When it finally dawned on Donald Trump in the twilight of his presidency that he wouldn't be living at the White House for another four years, he had a problem: He had barely packed and had to move out quickly.
West Wing aides and government movers frantically tossed documents and other items into banker boxes that were shipped to a storage room at his Mar-a-Lago club in Florida along with other, previously packed records set aside by Trump, sometimes erratically so, according to two sources with knowledge of Trump's move and records issues.
There, in that Mar-a-Lago room, some of the boxes contained documents with sensitive materials that the federal government appears to consider so important to national security that FBI agents Monday took the unprecedented step of executing a search warrant at the home of a former president to seize them. The records comprised 11 sets of classified documents, including some that were labeled secret and top secret, according to a property receipt from the search.
Trump's style of handling White House documents has been described by people who worked for him as slapdash and ad hoc, contributing to the debacle he now faces. He was known to rip up records that aides would have to retrieve from trash cans or from the floor and tape back together, according to former aides and multiple reports.
"It worried people all the time," John Bolton, one of Trump's former national security advisers, recalled in an interview.
"Trump had a habit of grabbing intelligence documents," said Bolton, who has been a sharp critic of the former president. "God knows what he did with it."
The criminal investigation into how sensitive records moved from the White House to Trump's beachfront club writes a new chapter of his political biography. It's a story of his impulsive instincts and disregard for established rules or norms that repeatedly created trouble for him in office and now may jeopardize the 2024 election bid that he could launch at any time.
Three separate criminal investigations swirl around the former president: the records case, the probe concerning his role in the attempt to overturn Joe Biden's victory in the 2020 election, and his effort to nullify Biden's victory in Georgia, a crucial swing state.
In the run-up to Congress' certification of Biden's victory on Jan. 6, 2021, Trump acted as if he had won the election - he hadn't - and did little to ensure a smooth transition, according to the source familiar with Trump's move who spoke on condition of anonymity because of the records investigation.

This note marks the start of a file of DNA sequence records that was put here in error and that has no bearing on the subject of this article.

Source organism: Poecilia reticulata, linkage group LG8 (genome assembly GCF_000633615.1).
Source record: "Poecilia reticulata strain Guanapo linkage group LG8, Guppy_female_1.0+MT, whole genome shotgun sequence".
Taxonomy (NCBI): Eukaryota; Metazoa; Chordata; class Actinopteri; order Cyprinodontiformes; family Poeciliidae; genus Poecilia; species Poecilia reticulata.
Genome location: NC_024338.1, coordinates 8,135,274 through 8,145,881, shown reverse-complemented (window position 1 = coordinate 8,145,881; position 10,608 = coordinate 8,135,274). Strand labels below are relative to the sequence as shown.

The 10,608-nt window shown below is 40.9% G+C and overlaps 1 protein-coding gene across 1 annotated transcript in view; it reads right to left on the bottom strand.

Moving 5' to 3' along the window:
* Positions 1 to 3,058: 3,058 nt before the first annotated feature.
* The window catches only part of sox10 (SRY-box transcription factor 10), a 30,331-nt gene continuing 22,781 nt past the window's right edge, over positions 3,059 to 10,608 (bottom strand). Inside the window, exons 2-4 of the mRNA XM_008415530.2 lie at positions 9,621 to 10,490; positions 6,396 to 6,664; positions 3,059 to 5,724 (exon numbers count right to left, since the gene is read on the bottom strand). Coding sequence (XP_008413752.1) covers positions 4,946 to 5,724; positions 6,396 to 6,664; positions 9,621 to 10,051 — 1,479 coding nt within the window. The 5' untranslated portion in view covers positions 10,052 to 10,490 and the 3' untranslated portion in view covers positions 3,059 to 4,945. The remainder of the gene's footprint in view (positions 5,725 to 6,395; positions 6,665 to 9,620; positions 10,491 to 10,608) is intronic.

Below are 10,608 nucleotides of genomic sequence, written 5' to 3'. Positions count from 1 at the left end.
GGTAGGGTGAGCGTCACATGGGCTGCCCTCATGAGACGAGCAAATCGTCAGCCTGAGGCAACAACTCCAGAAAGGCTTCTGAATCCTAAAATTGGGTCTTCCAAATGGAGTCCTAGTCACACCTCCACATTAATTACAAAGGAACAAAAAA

The source said that it was only after Jan. 6 - two weeks before Biden's swearing-in - that he began to make serious preparations to vacate the White House. And the process was a mess.
"It was a chaotic exit," this source said. "Everyone piled everything - staff, the White House movers - into the moving trucks. When they got to Mar-a-Lago, they piled everything there in this storage room, except for things like the first lady's clothes. Everything in a box went there."
"He didn't care. He didn't care about the boxes. He was in a dark place at the time, if you remember. He didn't even unpack things," the source continued. "Over time, the staff moved them back in. If you had brought him into that storeroom, and asked, 'Which are your presidential papers?' he couldn't tell you."
But Bradley Moss, an attorney who specializes in national security law, said the search warrant executed by the FBI raises a question as to whether Trump knew he had sensitive documents and was keeping them from the federal government.
"Whether he was obstructing or whether it was Trump being Trump is the big unknown," Moss said.
According to advisers, confidants and former aides, Trump is a "pack rat" who tends to leave the actual packing to underlings. At the end of the day, they clear his desk of paperwork - notes, scribbles, newspaper clippings, printed-out-emails, the new tree alignment for a golf course, a new grill for Mar-a-Lago - and the contents are placed in a box on the floor.
When filled, the box is removed by an aide and stored elsewhere. When he travels, an aide sometimes brings boxes along.
It was no different when he was president: Trump would board Air Force One or his Marine One helicopter, and his body man or valets would be toting boxes packed with briefing papers he'd ripped from binders, random papers that someone might have handed him, press clippings, defense memoranda, daily intelligence briefings or other classified material, according to former White House aides.